What’s not to like? Fresh-baked bread–right out of the oven–some kind of sauce, a lake of molten cheese. There are umpteen different things you can throw on top for more flavor–and each one has its defenders and cynics–but these are almost superfluous. Pizza–Hot, Fresh, & Delicious, as if the standard-issue paperboard box needed to remind us of it–is (unofficially) America’s national dish.
Pizzerias are a classic formula that’s never needed to be updated–order a single cut for a quick lunch or a whole pie for a group dinner. They get dressed-up in fancy toppings and elaborate food narratives one day, but it still tastes great as greasy street food the next. Pizza places are future-proof: utilitarian as gas stations and lusty as saloons. No one wants Internet pizza.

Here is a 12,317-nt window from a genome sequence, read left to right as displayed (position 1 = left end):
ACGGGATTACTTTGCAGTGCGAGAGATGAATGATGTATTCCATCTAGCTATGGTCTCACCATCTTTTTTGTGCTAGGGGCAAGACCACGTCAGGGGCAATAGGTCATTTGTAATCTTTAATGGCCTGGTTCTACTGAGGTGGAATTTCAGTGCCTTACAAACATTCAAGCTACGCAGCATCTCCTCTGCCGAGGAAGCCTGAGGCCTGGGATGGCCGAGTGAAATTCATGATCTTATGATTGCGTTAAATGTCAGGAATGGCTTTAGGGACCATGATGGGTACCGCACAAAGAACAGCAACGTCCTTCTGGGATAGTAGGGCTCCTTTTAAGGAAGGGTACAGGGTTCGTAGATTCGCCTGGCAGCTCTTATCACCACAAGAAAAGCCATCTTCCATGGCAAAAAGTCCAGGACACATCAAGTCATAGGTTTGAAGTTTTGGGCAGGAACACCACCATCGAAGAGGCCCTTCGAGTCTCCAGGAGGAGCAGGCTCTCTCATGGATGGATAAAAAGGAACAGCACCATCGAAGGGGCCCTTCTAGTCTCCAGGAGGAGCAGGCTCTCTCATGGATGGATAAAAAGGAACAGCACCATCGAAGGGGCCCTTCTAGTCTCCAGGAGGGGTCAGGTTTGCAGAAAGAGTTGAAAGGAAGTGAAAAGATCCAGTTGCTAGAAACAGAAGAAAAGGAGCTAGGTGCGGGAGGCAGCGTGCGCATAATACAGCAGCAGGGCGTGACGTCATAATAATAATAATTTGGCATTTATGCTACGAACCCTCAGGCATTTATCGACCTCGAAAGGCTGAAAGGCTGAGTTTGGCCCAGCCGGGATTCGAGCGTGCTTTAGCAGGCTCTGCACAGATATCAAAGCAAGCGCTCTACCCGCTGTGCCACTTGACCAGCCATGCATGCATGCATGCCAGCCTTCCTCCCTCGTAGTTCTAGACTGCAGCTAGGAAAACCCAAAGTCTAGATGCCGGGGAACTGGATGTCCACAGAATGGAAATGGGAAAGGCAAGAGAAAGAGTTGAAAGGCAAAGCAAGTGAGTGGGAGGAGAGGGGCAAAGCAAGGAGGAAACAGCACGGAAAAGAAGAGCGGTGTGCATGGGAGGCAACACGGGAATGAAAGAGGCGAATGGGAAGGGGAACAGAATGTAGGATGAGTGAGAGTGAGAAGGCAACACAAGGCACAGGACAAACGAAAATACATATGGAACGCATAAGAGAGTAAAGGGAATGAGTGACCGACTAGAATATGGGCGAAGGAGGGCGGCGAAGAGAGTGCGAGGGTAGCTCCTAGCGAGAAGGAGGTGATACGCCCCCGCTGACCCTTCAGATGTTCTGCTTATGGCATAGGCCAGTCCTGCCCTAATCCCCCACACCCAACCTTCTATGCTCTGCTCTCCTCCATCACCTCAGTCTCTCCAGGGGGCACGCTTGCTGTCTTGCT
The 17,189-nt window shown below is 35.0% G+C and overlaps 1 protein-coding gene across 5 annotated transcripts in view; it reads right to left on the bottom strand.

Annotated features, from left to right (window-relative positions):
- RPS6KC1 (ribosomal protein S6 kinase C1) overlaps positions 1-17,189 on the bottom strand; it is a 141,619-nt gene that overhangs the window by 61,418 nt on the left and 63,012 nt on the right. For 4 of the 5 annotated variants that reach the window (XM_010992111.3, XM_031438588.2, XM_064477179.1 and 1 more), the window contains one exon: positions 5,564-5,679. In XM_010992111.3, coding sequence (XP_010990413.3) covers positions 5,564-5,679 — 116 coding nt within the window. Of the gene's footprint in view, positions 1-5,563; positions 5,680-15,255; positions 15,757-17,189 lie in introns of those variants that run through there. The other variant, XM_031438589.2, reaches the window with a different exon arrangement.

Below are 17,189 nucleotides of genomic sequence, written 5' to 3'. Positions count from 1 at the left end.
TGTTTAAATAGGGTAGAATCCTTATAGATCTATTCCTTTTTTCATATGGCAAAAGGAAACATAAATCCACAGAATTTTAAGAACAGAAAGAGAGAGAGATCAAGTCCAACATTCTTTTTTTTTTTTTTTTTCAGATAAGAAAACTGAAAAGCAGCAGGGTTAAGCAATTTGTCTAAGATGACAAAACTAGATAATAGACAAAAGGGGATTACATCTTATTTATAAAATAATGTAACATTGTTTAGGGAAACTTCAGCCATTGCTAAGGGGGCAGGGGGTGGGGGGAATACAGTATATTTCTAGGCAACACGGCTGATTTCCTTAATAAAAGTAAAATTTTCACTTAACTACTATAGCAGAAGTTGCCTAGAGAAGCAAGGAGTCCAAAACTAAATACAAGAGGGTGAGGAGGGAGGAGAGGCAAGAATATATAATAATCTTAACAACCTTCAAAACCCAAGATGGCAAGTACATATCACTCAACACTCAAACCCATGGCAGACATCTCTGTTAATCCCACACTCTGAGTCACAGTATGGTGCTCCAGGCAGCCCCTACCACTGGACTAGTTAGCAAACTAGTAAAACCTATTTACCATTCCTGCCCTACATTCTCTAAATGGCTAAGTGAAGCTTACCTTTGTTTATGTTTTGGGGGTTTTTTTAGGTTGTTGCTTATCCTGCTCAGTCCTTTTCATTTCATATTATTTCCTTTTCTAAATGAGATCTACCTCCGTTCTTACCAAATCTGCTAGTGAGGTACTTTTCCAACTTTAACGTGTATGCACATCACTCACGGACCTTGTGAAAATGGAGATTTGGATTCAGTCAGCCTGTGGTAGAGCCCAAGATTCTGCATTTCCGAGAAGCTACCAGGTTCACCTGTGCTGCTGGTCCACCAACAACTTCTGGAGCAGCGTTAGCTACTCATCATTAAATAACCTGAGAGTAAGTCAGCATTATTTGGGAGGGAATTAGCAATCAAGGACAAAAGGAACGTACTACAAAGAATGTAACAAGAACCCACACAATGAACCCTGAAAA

All that said, not every pizza joint is going to have the long-term endurance of Beto’s or P&M. So on this Pi Day, we celebrate some of the fallen soldiers on pizza’s long campaign to win the hearts, minds, waistlines, and cholesterol counts of America. Buon appetito!
 The United States has no official “national dish”. The obvious rivals for this title–hamburgers, hot dogs, apple pie, and the like–could make strong counter-arguments, but this blogger thinks you’re fooling yourself if you buy them.
 That’s Amore pizza now occupies this building, but the obvious paint-over of the Venice name still qualifies the original tenant as ghost pizza.
 We can’t be sure the storefronts in Clairton and Monongahela were pizzerias, but the tell-tale green/white/red color scheme suggests they were either that or more full-on Italian restaurants.
 An Orbit reader from Allentown informs us that “DeSalla’s is not closed!” That may be true, but it sure looked like it the day we were there and they’ve got a prominent For Sale sign in the window, which suggests it won’t be long either way.